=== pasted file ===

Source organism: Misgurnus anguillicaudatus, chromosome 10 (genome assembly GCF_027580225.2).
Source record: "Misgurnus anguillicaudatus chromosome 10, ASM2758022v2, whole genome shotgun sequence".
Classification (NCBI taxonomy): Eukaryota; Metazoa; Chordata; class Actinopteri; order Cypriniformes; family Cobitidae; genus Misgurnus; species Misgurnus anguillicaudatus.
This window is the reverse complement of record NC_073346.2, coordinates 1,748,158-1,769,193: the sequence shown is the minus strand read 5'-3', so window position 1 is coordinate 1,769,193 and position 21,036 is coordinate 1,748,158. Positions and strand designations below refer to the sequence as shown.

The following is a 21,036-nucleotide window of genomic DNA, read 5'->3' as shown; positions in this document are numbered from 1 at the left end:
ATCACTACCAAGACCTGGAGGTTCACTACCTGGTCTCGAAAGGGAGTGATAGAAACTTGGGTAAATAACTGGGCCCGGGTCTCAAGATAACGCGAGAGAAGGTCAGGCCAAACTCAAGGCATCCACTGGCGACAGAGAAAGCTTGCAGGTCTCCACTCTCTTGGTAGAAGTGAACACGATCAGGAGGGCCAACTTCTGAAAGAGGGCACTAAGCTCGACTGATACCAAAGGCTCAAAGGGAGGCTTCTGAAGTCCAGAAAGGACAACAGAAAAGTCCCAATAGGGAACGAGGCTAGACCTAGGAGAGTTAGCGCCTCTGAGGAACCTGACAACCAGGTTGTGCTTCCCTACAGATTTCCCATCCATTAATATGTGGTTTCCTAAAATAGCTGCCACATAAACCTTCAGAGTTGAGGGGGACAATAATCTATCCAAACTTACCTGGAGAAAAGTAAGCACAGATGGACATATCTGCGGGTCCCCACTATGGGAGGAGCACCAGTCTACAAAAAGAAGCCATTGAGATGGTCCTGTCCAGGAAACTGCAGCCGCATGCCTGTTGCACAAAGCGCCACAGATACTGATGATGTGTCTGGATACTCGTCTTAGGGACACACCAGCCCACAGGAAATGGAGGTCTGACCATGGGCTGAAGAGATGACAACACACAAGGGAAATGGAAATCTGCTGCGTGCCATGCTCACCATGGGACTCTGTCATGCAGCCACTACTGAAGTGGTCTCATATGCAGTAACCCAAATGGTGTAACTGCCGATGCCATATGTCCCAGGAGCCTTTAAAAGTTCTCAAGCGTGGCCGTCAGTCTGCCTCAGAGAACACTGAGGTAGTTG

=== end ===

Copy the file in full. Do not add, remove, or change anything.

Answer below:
Source organism: Misgurnus anguillicaudatus, chromosome 10 (genome assembly GCF_027580225.2).
Source record: "Misgurnus anguillicaudatus chromosome 10, ASM2758022v2, whole genome shotgun sequence".
Classification (NCBI taxonomy): Eukaryota; Metazoa; Chordata; class Actinopteri; order Cypriniformes; family Cobitidae; genus Misgurnus; species Misgurnus anguillicaudatus.
This window is the reverse complement of record NC_073346.2, coordinates 1,748,158-1,769,193: the sequence shown is the minus strand read 5'-3', so window position 1 is coordinate 1,769,193 and position 21,036 is coordinate 1,748,158. Positions and strand designations below refer to the sequence as shown.

The following is a 21,036-nucleotide window of genomic DNA, read 5'->3' as shown; positions in this document are numbered from 1 at the left end:
ATCACTACCAAGACCTGGAGGTTCACTACCTGGTCTCGAAAGGGAGTGATAGAAACTTGGGTAAATAACTGGGCCCGGGTCTCAAGATAACGCGAGAGAAGGTCAGGCCAAACTCAAGGCATCCACTGGCGACAGAGAAAGCTTGCAGGTCTCCACTCTCTTGGTAGAAGTGAACACGATCAGGAGGGCCAACTTCTGAAAGAGGGCACTAAGCTCGACTGATACCAAAGGCTCAAAGGGAGGCTTCTGAAGTCCAGAAAGGACAACAGAAAAGTCCCAATAGGGAACGAGGCTAGACCTAGGAGAGTTAGCGCCTCTGAGGAACCTGACAACCAGGTTGTGCTTCCCTACAGATTTCCCATCCATTAATATGTGGTTTCCTAAAATAGCTGCCACATAAACCTTCAGAGTTGAGGGGGACAATAATCTATCCAAACTTACCTGGAGAAAAGTAAGCACAGATGGACATATCTGCGGGTCCCCACTATGGGAGGAGCACCAGTCTACAAAAAGAAGCCATTGAGATGGTCCTGTCCAGGAAACTGCAGCCGCATGCCTGTTGCACAAAGCGCCACAGATACTGATGATGTGTCTGGATACTCGTCTTAGGGACACACCAGCCCACAGGAAATGGAGGTCTGACCATGGGCTGAAGAGATGACAACACACAAGGGAAATGGAAATCTGCTGCGTGCCATGCTCACCATGGGACTCTGTCATGCAGCCACTACTGAAGTGGTCTCATATGCAGTAACCCAAATGGTGTAACTGCCGATGCCATATGTCCCAGGAGCCTTTAAAAGTTCTCAAGCGTGGCCGTCAGTCTGCCTCAGAGAACACTGAGGTAGTTG